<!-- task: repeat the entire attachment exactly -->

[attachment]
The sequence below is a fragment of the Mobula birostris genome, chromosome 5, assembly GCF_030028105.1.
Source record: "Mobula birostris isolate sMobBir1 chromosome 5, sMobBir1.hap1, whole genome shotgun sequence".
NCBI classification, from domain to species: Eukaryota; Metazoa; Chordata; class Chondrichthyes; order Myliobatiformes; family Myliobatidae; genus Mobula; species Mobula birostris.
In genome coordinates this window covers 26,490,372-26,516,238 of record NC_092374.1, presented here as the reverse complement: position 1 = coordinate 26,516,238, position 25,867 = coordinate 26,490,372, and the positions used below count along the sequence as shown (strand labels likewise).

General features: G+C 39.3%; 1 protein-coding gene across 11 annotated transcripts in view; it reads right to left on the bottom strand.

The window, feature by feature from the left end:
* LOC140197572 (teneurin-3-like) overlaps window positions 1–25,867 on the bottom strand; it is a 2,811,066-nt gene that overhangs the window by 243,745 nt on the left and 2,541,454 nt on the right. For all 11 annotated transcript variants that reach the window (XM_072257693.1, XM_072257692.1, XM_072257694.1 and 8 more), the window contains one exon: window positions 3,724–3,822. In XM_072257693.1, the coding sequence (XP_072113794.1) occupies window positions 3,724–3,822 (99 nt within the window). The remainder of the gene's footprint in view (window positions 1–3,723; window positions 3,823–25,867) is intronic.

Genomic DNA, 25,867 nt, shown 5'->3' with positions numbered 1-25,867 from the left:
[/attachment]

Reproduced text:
The sequence below is a fragment of the Mobula birostris genome, chromosome 5, assembly GCF_030028105.1.
Source record: "Mobula birostris isolate sMobBir1 chromosome 5, sMobBir1.hap1, whole genome shotgun sequence".
NCBI classification, from domain to species: Eukaryota; Metazoa; Chordata; class Chondrichthyes; order Myliobatiformes; family Myliobatidae; genus Mobula; species Mobula birostris.
In genome coordinates this window covers 26,490,372-26,516,238 of record NC_092374.1, presented here as the reverse complement: position 1 = coordinate 26,516,238, position 25,867 = coordinate 26,490,372, and the positions used below count along the sequence as shown (strand labels likewise).

General features: G+C 39.3%; 1 protein-coding gene across 11 annotated transcripts in view; it reads right to left on the bottom strand.

The window, feature by feature from the left end:
* LOC140197572 (teneurin-3-like) overlaps window positions 1–25,867 on the bottom strand; it is a 2,811,066-nt gene that overhangs the window by 243,745 nt on the left and 2,541,454 nt on the right. For all 11 annotated transcript variants that reach the window (XM_072257693.1, XM_072257692.1, XM_072257694.1 and 8 more), the window contains one exon: window positions 3,724–3,822. In XM_072257693.1, the coding sequence (XP_072113794.1) occupies window positions 3,724–3,822 (99 nt within the window). The remainder of the gene's footprint in view (window positions 1–3,723; window positions 3,823–25,867) is intronic.

Genomic DNA, 25,867 nt, shown 5'->3' with positions numbered 1-25,867 from the left: